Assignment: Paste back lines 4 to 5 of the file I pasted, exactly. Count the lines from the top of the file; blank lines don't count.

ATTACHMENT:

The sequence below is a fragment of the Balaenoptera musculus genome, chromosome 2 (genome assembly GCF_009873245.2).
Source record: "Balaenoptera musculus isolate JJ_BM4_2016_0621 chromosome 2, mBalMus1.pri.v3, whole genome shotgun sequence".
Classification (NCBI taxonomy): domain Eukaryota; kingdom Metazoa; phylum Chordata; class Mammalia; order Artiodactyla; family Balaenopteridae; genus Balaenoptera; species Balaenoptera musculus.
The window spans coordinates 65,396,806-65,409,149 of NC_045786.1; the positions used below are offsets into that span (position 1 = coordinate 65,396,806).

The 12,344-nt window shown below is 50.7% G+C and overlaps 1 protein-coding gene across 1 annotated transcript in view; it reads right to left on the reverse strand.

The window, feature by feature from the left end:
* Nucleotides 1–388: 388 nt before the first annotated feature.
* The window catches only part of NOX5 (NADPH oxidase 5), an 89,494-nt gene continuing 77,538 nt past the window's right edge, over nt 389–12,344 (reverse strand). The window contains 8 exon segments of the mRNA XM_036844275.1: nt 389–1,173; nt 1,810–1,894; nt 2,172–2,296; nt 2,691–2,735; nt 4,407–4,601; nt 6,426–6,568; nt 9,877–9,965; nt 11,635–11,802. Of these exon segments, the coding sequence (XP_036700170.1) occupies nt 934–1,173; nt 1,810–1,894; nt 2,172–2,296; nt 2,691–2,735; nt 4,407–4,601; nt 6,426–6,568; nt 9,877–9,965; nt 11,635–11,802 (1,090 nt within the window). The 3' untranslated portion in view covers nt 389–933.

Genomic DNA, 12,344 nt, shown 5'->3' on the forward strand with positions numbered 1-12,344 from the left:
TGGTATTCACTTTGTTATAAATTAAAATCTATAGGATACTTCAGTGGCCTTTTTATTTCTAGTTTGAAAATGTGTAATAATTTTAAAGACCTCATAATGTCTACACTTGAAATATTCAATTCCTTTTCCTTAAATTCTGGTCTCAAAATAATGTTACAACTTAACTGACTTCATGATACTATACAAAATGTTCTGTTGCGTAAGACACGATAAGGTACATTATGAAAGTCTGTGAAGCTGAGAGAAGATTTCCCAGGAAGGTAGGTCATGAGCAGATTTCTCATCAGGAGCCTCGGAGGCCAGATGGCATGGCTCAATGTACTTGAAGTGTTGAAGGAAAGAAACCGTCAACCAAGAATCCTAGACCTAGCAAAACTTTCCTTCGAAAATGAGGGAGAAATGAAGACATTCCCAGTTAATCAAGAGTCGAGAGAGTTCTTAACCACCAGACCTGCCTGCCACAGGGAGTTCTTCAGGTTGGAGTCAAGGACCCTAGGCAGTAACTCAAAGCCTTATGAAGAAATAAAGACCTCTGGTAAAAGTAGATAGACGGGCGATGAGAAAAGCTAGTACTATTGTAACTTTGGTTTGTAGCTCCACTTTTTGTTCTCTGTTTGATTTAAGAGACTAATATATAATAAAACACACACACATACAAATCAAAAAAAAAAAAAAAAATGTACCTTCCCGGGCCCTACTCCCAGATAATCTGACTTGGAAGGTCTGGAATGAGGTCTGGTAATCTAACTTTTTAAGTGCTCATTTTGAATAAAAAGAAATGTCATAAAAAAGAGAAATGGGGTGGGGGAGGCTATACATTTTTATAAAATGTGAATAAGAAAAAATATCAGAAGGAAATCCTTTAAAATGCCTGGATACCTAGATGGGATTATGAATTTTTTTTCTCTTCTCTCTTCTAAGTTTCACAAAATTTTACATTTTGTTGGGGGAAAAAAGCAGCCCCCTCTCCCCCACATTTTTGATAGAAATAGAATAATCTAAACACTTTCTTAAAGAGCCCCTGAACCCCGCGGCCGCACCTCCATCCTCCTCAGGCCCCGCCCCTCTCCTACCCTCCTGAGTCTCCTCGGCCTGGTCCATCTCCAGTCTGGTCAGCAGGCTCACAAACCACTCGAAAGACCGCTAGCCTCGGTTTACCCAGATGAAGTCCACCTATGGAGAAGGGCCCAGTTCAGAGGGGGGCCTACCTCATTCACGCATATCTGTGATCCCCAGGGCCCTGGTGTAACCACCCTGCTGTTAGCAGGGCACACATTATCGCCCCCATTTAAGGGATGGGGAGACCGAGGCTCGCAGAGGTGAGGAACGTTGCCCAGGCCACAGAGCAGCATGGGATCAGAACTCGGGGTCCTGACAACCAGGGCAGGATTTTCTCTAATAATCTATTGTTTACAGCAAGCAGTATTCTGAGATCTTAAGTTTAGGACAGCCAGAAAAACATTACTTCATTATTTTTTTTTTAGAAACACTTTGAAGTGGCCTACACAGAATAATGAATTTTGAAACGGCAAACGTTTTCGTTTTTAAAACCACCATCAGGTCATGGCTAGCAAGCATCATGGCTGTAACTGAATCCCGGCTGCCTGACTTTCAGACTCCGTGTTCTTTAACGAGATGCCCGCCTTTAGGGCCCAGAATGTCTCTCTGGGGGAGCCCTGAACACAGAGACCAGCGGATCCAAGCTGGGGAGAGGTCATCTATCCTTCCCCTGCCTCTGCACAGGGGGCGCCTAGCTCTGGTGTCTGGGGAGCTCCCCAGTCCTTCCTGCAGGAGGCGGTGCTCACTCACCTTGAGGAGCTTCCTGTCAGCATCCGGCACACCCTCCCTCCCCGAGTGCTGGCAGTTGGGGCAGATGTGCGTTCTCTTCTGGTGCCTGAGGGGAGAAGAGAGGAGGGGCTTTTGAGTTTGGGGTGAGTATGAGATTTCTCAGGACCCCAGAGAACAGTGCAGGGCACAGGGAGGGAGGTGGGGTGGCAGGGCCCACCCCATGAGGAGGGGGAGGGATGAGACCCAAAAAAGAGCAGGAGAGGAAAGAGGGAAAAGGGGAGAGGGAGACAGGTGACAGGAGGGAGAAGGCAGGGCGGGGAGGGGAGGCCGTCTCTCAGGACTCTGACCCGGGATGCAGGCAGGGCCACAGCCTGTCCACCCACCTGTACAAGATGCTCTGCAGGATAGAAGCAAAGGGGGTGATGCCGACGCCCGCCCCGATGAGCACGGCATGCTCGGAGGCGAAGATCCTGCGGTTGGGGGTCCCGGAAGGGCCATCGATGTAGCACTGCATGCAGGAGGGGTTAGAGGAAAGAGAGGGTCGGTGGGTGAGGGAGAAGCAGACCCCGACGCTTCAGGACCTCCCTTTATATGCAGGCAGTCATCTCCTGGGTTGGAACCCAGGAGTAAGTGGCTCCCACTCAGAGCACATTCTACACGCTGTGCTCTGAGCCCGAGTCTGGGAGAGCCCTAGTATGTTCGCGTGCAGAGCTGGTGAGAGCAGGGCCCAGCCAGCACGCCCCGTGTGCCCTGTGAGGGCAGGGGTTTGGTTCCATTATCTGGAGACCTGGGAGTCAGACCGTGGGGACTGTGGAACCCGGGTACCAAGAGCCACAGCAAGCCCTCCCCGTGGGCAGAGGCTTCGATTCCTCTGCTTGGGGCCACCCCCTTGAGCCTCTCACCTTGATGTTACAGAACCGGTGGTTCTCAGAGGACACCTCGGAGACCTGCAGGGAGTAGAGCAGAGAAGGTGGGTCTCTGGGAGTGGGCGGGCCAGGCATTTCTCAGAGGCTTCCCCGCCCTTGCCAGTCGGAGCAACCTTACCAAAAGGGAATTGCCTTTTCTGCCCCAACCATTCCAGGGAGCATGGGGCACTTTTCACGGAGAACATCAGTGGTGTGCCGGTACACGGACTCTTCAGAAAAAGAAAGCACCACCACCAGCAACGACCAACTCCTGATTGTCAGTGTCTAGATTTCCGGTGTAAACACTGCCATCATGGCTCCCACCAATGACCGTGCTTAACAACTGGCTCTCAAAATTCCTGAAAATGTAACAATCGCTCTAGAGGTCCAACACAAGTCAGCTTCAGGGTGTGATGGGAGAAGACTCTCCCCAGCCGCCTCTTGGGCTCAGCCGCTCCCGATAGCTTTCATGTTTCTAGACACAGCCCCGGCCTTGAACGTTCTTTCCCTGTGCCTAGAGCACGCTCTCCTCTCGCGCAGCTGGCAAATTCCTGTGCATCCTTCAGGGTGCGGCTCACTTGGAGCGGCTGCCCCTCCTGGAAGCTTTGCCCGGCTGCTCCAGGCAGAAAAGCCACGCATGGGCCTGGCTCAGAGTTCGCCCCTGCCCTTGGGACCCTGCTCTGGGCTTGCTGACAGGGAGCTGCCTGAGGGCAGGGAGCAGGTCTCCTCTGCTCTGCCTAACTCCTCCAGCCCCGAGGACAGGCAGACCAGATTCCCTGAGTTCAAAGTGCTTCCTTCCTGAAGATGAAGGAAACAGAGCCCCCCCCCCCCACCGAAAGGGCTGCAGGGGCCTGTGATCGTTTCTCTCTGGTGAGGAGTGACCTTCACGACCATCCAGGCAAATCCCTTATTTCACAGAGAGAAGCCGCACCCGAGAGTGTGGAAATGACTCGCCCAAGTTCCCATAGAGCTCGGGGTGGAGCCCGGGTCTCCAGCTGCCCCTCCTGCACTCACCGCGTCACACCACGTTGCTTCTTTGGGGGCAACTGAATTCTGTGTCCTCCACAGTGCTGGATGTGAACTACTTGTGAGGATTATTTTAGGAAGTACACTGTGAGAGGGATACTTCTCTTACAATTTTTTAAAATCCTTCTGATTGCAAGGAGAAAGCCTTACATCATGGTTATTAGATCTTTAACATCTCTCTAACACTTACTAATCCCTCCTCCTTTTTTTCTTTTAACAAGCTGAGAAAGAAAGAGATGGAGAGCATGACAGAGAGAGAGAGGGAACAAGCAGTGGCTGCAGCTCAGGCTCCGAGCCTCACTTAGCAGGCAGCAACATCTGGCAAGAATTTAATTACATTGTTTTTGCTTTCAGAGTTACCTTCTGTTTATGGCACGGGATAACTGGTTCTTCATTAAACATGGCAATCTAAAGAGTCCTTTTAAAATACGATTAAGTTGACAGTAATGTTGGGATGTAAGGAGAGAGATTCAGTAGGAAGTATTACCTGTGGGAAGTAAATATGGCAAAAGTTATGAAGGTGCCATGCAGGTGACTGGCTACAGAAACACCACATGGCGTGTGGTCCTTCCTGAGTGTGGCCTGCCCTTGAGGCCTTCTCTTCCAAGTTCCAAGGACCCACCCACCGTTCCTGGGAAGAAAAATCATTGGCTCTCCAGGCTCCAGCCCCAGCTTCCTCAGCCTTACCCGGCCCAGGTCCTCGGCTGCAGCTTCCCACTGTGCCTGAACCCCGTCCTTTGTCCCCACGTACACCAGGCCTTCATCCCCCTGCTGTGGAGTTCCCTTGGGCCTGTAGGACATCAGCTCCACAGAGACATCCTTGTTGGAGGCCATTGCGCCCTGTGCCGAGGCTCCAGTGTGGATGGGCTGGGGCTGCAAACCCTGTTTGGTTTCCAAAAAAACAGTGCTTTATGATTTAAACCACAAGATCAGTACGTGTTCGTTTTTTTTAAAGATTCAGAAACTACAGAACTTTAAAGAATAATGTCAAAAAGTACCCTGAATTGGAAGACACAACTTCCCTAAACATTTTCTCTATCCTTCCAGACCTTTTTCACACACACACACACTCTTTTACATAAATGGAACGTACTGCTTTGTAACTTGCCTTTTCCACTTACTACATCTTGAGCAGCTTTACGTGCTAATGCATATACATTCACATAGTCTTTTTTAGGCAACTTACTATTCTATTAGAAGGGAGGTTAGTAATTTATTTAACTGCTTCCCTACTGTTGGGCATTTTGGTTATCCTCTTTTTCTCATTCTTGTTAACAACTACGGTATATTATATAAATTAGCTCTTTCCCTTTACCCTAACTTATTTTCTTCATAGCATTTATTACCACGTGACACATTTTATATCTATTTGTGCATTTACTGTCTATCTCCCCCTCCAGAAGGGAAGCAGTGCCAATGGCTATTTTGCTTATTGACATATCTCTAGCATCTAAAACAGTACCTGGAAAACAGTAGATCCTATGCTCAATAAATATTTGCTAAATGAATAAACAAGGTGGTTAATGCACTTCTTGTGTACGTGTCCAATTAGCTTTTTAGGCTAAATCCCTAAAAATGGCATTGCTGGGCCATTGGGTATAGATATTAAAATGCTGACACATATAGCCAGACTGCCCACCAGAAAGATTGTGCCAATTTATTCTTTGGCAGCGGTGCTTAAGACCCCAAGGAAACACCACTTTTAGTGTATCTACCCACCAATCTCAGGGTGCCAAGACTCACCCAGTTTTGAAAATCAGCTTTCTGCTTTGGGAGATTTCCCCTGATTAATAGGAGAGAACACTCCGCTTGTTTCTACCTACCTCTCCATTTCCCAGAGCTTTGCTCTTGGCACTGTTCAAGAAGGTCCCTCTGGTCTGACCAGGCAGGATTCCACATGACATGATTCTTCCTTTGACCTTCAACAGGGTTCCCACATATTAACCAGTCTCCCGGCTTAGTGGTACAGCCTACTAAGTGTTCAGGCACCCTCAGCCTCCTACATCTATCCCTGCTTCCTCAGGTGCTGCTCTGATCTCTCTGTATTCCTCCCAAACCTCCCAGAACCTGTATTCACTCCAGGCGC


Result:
The window spans coordinates 65,396,806-65,409,149 of NC_045786.1; the positions used below are offsets into that span (position 1 = coordinate 65,396,806).

The 12,344-nt window shown below is 50.7% G+C and overlaps 1 protein-coding gene across 1 annotated transcript in view; it reads right to left on the reverse strand.